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Thank you for taking my question. I am homeschooling my son in Calculus, but I am having trouble with one concept. This makes it difficult to teach, naturally. I was hoping a good example would help. Could you please show me your answer to the following question and how you get your answer/your steps?

Given f(x)=x^(2)+2x-3
Identify all the extreme values. Also, find the intervals where the function is increasing and decreasing.

Thank you for your time and assistance,

Hi, John. This is a straightforward problem, especially since the function f(x) is a simple polynomial. The approach is to use the function and its 1st and 2nd derivatives to find its key features, such as its extrema and the intervals over which it is increasing/decreasing. Basically, you will be "sketching out" its shape in the x-y plane. I'll try to explain the process that I used, based on my experience. I highly recommend using some graph paper with x and y axes to sketch out the curve as you go along.

So we have,

y = f(x) = x^2 + 2x -3.

(note that I will use y & f(x) interchangeably in the following).

Starting out, we can find where f(x) crosses the y axis by setting x = 0 and draw a little dot on our plot on the y axis. This value is f(0) = -3, as you can easily see.

Now, the x^2 term, being the highest power of x in the polynomial, tells me the function f(x) will look like a parabola, which will open either up (looking like a valley) or open down (a hill).

"Extreme values" simply means the highest (peaks) and/or lowest points of f(x), i.e., the greatest/least values of y corresponding to specific values of x. A very important concept to apply here is that these points occur where the slope of f(x) is zero, meaning the line tangent to f(x) becomes horizontal. The slope of f(x) is of course

d[f(x)]/dx = 2x + 2

(also written as f'(x) or y')

where I have used the "power rule" for derivatives, which you should be familiar with from your studies so far. Applying the rule for zero slope, we have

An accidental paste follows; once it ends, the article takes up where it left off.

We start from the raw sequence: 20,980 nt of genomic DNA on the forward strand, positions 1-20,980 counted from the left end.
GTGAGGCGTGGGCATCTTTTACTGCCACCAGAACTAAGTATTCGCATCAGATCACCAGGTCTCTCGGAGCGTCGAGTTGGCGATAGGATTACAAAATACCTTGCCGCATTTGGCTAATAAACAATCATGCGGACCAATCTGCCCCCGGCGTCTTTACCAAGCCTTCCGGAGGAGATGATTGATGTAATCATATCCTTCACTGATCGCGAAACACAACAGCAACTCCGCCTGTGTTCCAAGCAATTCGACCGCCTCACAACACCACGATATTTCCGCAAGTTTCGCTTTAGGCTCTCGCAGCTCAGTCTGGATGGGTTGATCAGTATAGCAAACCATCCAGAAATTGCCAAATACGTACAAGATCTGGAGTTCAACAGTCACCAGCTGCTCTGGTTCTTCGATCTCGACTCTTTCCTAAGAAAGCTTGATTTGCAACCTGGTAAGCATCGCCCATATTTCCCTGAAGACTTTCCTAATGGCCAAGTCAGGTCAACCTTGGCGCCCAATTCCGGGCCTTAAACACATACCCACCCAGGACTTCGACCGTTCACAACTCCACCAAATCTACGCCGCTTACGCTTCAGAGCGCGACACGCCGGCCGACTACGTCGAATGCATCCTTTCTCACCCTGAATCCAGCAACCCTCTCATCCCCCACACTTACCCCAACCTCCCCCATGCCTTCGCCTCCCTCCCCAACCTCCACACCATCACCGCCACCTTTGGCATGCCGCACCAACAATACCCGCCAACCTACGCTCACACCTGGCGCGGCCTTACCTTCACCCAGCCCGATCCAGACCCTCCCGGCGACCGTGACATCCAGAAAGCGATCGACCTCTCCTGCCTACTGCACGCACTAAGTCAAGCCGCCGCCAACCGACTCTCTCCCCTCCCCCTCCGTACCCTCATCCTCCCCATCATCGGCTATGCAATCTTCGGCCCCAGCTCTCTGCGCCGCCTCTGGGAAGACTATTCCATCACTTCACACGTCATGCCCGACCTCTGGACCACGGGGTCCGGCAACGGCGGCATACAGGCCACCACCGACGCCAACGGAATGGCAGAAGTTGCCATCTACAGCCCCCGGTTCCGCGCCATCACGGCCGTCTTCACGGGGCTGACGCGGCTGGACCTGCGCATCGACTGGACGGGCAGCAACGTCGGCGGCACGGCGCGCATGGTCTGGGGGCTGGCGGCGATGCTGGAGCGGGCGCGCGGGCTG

f'(x) = 0 => 2x +2 = 0 => x = -1 = value of x where f(x) has an extreme value (greatest or least; we don't know quite yet). Note that, since we are dealing with a parabola, we know that there is only one extreme value to find (higher order polynomials have more extrema). This is good!

On our plot we can now put a little dot along the x axis indicating that the extreme value of f(x) will be either above or below it. So which is it? This is most easily determined by calculating the 2nd derivative of f(x), which tells us how the slope is changing as we vary x. This is

f''(x) = df'/dx = d(2x + 2)/dx = 2.

Thus, the slope of f(x) is always positive, everywhere along the x axis, and in particular at the value x = -1, where the extreme value is.

A positive value of f'' (2nd derivative) means the slope (1st derivative) is increasing as we increase x. At the value of x where we have an extreme value (namely x = -1), the slope is negative to the left of x < -1 (i.e., the original function f(x) decreasing) and positive for x > -1 (f(x) increasing). This is the answer to the question of the intervals, namely

-∞ < x < -1  f(x) decreasing
-1 < x < ∞    f(x) increasing.

In the above, keep in mind that we are talking about 3 entities here, the original function f(x), its 1st derivative f'(x) and its 2nd derivative, f''(x).

Although we have the answer, it is instructive to sketch out a little more what f(x) looks like. The resulting plot will give you a visual confirmation of the answer. We know that the curve of f(x) looks like a valley (like the letter " U ") with its deepest point at x = -1. The y value at this point is found by simply plugging x = -1 into the original function

f(-1) = (-1)^2 + 2・(-1) -3 = 1 -2 -3 = -4.

We can now draw a bit more of the curve f(x) by having it go through y = -4 at x = -1 with each side increasing up towards the x axis. It would be nice to know where the curve crosses the x axis so we can draw it on our plot. This is done by setting f(x) = 0 and finding the values of x (called roots BTW) that solve this equation. So we ask, what values of x solve

f(x) = x^2 + 2 -3 = 0   ?

Since this is a quadratic, we know there are 2 roots. We can find these using the quadratic formula (you should know what it is; see textbook) or, by factoring the polynomial (also hopefully familiar)

f(x) = (x-1)(x+3) =

where we can immediately see that x = 1 and x = -3 are roots. On the plot, we can draw f(x) going through these points on the x axis.

Hope this makes sense and good luck.

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randy patton


college mathematics, applied math, advanced calculus, complex analysis, linear and abstract algebra, probability theory, signal processing, undergraduate physics, physical oceanography


26 years as a professional scientist conducting academic quality research on mostly classified projects involving math/physics modeling and simulation, data analysis and signal processing, instrument development; often ocean related

J. Physical Oceanography, 1984 "A Numerical Model for Low-Frequency Equatorial Dynamics", with M. Cane

M.S. MIT Physical Oceanography, B.S. UC Berkeley Applied Math

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